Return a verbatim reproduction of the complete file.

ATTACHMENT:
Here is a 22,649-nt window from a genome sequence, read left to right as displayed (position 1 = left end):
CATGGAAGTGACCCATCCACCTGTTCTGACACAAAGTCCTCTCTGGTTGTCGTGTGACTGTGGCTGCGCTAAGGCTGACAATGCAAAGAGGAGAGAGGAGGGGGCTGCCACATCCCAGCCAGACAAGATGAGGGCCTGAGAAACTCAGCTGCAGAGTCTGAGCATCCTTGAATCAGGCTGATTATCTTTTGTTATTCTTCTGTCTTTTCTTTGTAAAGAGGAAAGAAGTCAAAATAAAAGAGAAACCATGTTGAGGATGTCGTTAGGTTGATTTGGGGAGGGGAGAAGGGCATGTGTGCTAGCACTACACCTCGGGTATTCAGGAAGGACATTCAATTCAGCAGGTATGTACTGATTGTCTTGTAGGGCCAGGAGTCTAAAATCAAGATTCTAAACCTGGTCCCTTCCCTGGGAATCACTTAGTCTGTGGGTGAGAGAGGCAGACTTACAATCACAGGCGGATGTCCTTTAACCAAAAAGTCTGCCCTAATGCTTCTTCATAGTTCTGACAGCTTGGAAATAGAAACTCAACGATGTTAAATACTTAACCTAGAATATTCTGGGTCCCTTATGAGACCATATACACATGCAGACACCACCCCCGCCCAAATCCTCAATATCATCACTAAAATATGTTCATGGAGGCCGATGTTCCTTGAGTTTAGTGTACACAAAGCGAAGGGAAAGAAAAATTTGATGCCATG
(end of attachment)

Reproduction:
Here is a 22,649-nt window from a genome sequence, read left to right as displayed (position 1 = left end):
CATGGAAGTGACCCATCCACCTGTTCTGACACAAAGTCCTCTCTGGTTGTCGTGTGACTGTGGCTGCGCTAAGGCTGACAATGCAAAGAGGAGAGAGGAGGGGGCTGCCACATCCCAGCCAGACAAGATGAGGGCCTGAGAAACTCAGCTGCAGAGTCTGAGCATCCTTGAATCAGGCTGATTATCTTTTGTTATTCTTCTGTCTTTTCTTTGTAAAGAGGAAAGAAGTCAAAATAAAAGAGAAACCATGTTGAGGATGTCGTTAGGTTGATTTGGGGAGGGGAGAAGGGCATGTGTGCTAGCACTACACCTCGGGTATTCAGGAAGGACATTCAATTCAGCAGGTATGTACTGATTGTCTTGTAGGGCCAGGAGTCTAAAATCAAGATTCTAAACCTGGTCCCTTCCCTGGGAATCACTTAGTCTGTGGGTGAGAGAGGCAGACTTACAATCACAGGCGGATGTCCTTTAACCAAAAAGTCTGCCCTAATGCTTCTTCATAGTTCTGACAGCTTGGAAATAGAAACTCAACGATGTTAAATACTTAACCTAGAATATTCTGGGTCCCTTATGAGACCATATACACATGCAGACACCACCCCCGCCCAAATCCTCAATATCATCACTAAAATATGTTCATGGAGGCCGATGTTCCTTGAGTTTAGTGTACACAAAGCGAAGGGAAAGAAAAATTTGATGCCATG